Apprenticeship Programs Rebound, with Room for Growth
After years of diminishing returns, manufacturing apprenticeships are on the rise in Connecticut.
In 2010, the state’s entire manufacturing sector had only 170 registered apprentices—someone who learns the practice through a formal education and hands-on instruction—according to the Connecticut Department of Labor.
Five years later, the number of apprentices was virtually flat at 173.
“Apprenticeships are a key talent pipeline in Connecticut, so having an ineffective program for many years was holding the sector back,” CBIA president and CEO Chris DiPentima said.
DiPentima said there were no incentives for small companies to take on an apprentice, making it challenging for a business to sacrifice the time with no support.
“And the ones that did take on an apprentice would often see them move to a larger firm,” he added.
Manufacturing Innovation Fund
But in 2016, DiPentima was appointed to the Manufacturing Innovation Fund’s apprenticeship program subcommittee, which breathed new life into the workforce development efforts.
The program provides a matching grant that assists in wage subsidies, tuition reimbursement, and competency testing.
And in just seven years, the number of apprenticeship programs shot up to 469—a 271% increase.
“This program opened the door for small- and medium-sized businesses,” DiPentima said.
“And manufacturers jumped at the chance to be involved.”
DiPentima explains that manufacturing apprenticeships represent unique career opportunities.
“While a formal education in manufacturing is helpful, the value of hands-on training on a shop floor is immeasurable,” he said. “Nothing compares to it.”
And in an interview with The Connecticut Mirror, DOL apprenticeship director Todd Berch called apprenticeships “the other four-year degree.”
“Instead of going to a classroom every day, you go to the world of work,” he said.
“Upon graduation from college, you get a degree. Upon graduation from an apprenticeship, you have your career.”
‘What’s Right for You’
Manufacturers benefit under the MIF program as well, as they receive financial incentives to take on apprentices and have the freedom to customize regulate their own program.
“We want manufacturers to work with us and develop what’s right for them,” DiPentima said.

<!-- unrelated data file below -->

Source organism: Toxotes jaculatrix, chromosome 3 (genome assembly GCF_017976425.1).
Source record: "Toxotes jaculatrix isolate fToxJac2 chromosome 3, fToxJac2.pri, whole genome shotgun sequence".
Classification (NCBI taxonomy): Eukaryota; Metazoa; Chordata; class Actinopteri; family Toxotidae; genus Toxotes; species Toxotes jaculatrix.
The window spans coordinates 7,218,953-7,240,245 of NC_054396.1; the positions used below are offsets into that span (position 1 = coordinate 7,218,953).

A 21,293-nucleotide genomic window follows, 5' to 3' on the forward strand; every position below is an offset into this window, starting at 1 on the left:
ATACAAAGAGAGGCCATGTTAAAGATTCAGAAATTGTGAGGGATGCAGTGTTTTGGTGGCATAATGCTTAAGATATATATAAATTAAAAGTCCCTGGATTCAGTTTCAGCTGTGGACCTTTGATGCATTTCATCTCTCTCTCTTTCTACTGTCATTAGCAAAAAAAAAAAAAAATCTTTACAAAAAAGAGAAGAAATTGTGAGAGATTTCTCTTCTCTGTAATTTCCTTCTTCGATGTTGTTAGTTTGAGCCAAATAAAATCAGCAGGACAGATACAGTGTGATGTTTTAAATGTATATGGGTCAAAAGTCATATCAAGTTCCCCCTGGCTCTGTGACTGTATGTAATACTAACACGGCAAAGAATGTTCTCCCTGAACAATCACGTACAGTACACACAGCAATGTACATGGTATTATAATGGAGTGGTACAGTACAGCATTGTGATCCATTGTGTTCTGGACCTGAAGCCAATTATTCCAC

DiPentima also said there is a strong chance companies will want to hire their apprentices when the program is done.
“There’s a lot of investment that goes into training apprentices, so companies take these programs very seriously,” he said.
“And for the most part, they want to keep these people after they’re done with the apprenticeship program.”
More awareness of the MIF program can also help ease Connecticut’s labor shortage crisis, DiPentima said.
There are an estimated 11,000 job openings in the state’s manufacturing sector, driven by an aging workforce, the state’s high cost of living, and parents encouraging their children to go to college.
And CBIA’s 2022 Manufacturing Report revealed 87% of business leaders experienced difficulty finding and/or retaining employees, while 44% said the lack of skilled applicants is the greatest obstacle to growth.
This lack of skilled applicants is in part due to a lack of manufacturing apprentices.
Of the approximately 4,368 manufacturing companies in Connecticut, only 320—7%—have a registered apprentice.
But with the Connecticut General Assembly’s passage of legislation that expands the manufacturing apprenticeship tax credit to pass-through entities, many small and midsize companies are now on an equal playing field with larger manufacturers.
Expanding Talent Pipelines
While the program is on the right path, DiPentima said there is room for improvement.
Between 6,000-8,000 people are needed annually in manufacturing, and half of these should come from apprenticeships, he said.
“If you want 3,000 apprenticeships, the pipeline of people simply isn’t large enough right now,” he said.
“The demand is there, but the people are not.”
DiPentima said awareness is critical to the program’s success.
“Awareness of what the program is, what it has to offer, and how valuable it is to all manufacturers,” he said.
“This is a robust program with high paying jobs in the end, we just need to spread the word.”
DiPentima also said Connecticut needs to be a more attractive place for apprentices to want to live.
“We need an active pipeline coming into the state,” he said. “Without that, we have to build our own talent.”
He highlighted CBIA’s Transform Connecticut policy recommendations, designed to expand pathways to rewarding careers and new opportunities for residents, that has the support of almost half of the incoming legislature.
“These recommendations are a series of common sense solutions around workforce training, housing, student loans, healthcare, and immigration,” DiPentima said.
“And if we want more apprentices in the state, we need to build a sustainable opportunity economy that emphasizes affordability, meaningful careers, and a positive business climate.
“The opportunity is there. We just need to grab it.”
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